If you agree with what many of the market punditsare saying, that the market reverts back to an averagelong-term annual rate of return of 8% goingforward, then you're going to have to be very prudentwhen it comes to selecting investment securities forthe long term. Let's look at an example of a portfoliodesigned to address this specific concern.
Dr. Beverly Pepper, a divorced emergency roomphysician, age 59, wants to retire in the next couple ofyears. She has approximately $1.3 million currentlyinvested in mutual funds that have been, at best,mediocre performing funds, some of which werefront-end loaded (upfront sales charges: "A class"shares) and some of which were back-end loaded(deferred sales charges: "B class" shares). In addition,the internal management fees on the funds have averaged1% to 1.5% annually, and she is also beingassessed another 1.25% for having the account managedby an independent third-party advisor. Keep inmind that before she earns any money on her portfolio,the account must generate a high enough rate ofreturn to offset fees approaching 2.5% annually.
Should she decide to liquidate any of the B classshares, additional charges may be incurred upon disposition.Also, because her investment portfolio iscomprised of almost all large and mid cap growth-orientedfunds, there is virtually no dividend incomebeing generated on the portfolio.
As Dr. Pepper is approaching retirement age, havingall of these monies in equity-based, growth-orientedfunds may prove to be much too volatile for her risk tolerancelevel. Also, she hopes to generate an income fromher investments, but her current portfolio will not meetthis need, as there is essentially no dividend income currentlybeing generated by the underlying securities withinthe mutual funds that she holds.
Ordinarily, a diversified mutual fund portfolio utilizingno-load institutional class shares broadly diversifiedamong the available asset classes would be recommendedfor Dr. Pepper. This approach wouldallow for the elimination of front-end and back-endsales charges and reduce the annual operating expensesassociated with managing these funds. Also,because she wishes to retire in the not too distantfuture, she should consider a balanced portfolio,which would reduce the volatility of her portfolio andlimit her exposure to stock market risk.
As such, potential returns would be less than whatshe could expect with a more aggressive portfolio ingood times. However, at this stage of her life, Dr. Peppershould not be seeking to maximize her return as much asshe should be attempting to minimize her risk for anacceptable level of return. Remember the old adages,
Given the size of the portfolio in question,it would be possible to construct aportfolio of securities that would reducethe volatility of her portfolio, reduce theannual portfolio expenses, and generatedividend and interest income.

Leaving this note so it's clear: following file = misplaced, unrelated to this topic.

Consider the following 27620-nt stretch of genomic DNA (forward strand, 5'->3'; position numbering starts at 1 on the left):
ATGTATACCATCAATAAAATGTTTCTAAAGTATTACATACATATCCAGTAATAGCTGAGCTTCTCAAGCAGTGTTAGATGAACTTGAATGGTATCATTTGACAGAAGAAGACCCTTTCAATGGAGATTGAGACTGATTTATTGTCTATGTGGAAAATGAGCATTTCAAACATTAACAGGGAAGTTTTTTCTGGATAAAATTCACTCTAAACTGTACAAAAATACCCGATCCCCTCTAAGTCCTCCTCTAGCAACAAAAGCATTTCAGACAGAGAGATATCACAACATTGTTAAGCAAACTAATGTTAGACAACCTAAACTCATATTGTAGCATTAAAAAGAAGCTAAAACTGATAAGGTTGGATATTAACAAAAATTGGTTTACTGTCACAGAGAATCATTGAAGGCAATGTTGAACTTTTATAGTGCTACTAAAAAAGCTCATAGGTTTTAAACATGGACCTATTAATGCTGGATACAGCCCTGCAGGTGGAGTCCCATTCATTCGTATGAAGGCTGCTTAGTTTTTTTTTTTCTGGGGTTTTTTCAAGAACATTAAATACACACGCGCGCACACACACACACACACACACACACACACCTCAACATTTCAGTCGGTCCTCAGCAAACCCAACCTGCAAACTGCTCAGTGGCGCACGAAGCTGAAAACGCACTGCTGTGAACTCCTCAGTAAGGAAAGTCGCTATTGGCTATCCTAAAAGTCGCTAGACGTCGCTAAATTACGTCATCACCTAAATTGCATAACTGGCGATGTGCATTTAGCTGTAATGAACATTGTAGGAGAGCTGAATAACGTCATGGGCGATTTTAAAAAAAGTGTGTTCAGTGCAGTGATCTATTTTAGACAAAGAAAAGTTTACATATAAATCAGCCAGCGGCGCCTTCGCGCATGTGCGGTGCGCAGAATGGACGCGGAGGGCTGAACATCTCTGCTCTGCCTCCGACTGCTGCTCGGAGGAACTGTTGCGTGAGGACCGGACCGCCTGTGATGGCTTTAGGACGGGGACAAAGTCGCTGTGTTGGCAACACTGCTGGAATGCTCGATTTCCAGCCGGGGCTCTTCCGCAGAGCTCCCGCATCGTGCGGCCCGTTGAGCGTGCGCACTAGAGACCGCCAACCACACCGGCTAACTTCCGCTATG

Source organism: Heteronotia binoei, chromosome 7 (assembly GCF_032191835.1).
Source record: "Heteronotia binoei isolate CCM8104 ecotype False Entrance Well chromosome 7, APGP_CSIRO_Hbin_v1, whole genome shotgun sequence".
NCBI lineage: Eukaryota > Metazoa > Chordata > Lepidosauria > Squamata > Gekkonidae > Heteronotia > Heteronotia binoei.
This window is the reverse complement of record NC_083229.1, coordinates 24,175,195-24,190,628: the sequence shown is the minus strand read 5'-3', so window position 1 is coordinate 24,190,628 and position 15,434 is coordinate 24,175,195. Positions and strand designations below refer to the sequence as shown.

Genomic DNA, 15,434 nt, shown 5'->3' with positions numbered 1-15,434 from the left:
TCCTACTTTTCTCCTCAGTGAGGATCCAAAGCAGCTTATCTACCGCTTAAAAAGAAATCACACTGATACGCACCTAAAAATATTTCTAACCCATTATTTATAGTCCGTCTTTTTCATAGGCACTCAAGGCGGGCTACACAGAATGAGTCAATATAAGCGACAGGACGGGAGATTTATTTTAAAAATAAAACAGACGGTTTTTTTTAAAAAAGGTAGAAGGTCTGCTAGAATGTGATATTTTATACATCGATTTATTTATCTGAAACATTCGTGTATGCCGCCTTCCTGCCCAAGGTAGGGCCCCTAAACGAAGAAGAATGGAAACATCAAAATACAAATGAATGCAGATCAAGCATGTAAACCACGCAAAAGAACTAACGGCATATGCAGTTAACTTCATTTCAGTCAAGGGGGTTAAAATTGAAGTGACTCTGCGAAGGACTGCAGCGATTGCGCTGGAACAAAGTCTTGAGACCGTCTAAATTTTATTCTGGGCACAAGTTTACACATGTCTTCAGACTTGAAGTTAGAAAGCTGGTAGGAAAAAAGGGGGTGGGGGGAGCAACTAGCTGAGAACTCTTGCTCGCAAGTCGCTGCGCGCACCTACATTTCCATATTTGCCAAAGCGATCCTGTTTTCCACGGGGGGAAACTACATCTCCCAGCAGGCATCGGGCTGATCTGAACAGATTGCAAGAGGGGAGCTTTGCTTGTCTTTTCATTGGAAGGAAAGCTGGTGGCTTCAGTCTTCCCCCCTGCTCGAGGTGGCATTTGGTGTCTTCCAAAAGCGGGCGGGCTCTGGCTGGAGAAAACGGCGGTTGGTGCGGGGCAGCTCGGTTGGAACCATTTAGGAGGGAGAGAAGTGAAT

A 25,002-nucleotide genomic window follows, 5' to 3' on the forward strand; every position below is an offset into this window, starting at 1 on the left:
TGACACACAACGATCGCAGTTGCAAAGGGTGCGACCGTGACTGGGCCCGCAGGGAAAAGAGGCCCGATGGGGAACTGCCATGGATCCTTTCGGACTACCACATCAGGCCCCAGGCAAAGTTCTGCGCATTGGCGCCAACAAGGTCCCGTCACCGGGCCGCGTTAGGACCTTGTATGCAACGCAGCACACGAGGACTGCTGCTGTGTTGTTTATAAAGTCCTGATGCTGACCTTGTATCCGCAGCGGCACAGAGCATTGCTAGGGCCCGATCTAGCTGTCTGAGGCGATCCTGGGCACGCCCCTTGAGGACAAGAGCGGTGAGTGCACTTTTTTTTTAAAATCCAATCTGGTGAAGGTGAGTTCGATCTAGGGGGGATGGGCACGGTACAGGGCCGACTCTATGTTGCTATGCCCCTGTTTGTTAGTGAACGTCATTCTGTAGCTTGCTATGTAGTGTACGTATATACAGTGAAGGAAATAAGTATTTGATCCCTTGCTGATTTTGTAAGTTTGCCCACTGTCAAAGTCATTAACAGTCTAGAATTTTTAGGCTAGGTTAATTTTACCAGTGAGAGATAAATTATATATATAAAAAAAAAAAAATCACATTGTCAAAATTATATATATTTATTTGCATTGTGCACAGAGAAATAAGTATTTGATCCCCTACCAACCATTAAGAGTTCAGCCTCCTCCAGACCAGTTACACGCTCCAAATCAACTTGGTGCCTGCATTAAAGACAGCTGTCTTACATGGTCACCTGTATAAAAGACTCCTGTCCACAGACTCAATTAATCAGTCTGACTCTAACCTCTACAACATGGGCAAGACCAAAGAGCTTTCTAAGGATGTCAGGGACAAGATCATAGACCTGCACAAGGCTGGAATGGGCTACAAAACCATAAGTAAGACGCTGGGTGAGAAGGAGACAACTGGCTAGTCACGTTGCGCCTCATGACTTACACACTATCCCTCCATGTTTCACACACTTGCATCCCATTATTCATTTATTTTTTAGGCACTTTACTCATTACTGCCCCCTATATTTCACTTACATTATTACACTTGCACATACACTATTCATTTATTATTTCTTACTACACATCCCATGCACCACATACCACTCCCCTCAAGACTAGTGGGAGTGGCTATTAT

This plan would limit all security positionsin the portfolio to around 2% to2.5%. In this manner, given a portfolio of$1.3 million, a physician-investor wouldbe able to adequately diversify into 40 to50 individual securities across several businesssectors, and the portfolio constructedwould be balanced between roughly 70%equity and 30% fixed-income securities.
Since the portfolio is taxable, Dr.Pepper should place the fixed-incomeportion of the portfolio into municipalsecurities and Treasury income protectedsecurities (in anticipation of inflation andhigher interest rates). With the municipalsecurities portion of the portfolio, Dr.Pepper should limit the maturity to 5 to 7years to protect against interest rate risk.
To maximize her portfolio, Dr. Peppershould select equity securities in companiesthat have low price-to-earnings multiples,good dividends, little or no debt ontheir balance sheet, good cash flow, anannualized increase in earnings and dividends,good returns on shareholder equityand return on assets, and no questionableliabilities that might be incurreddown the road, such as an underfundedpension liability.
The objective would be to generate anannual capital appreciation on the equityside of the portfolio that generates a yieldof 4% to 5%. In this way, before anyinvestment advisory fees, one could aimfor an annualized rate of return (dividends,interest, and capital appreciation)of 7.5% to 9.5%. After an advisory fee of1%, Dr. Pepper should be able to netaround 6.5% to 8.5% on her portfolioand reduce stock market risk.
It is important to note that selectingequity securities that meet the above criteriawould exclude many growth-orientedcompanies in the information technology,software, hardware, telecommunications,and health care sectors, and mostlikely would include value-oriented companiesin the financial services, energy,and utilities sectors of the economy.
This strategy might not be appropriatefor someone who has a long-term horizonrelative to retirement and a smalleramount of capital to invest. However, itwould prove to be a prudent investmentstrategy for someone seeking to generateincome and realize some capital appreciationon their investment portfolio.
and his partner,
Harris L. Kerker, are principals
of the Asset Planning
Group in Miami, Fla, specializing
in investment, retirement,
and estate planning. Mr. Kosky
teaches corporate finance in the
Saturday Executive and Health Care Executive
MBA Programs at the University of Miami. He welcomes
questions or comments at 800-953-5508, or
Thomas R. Kosky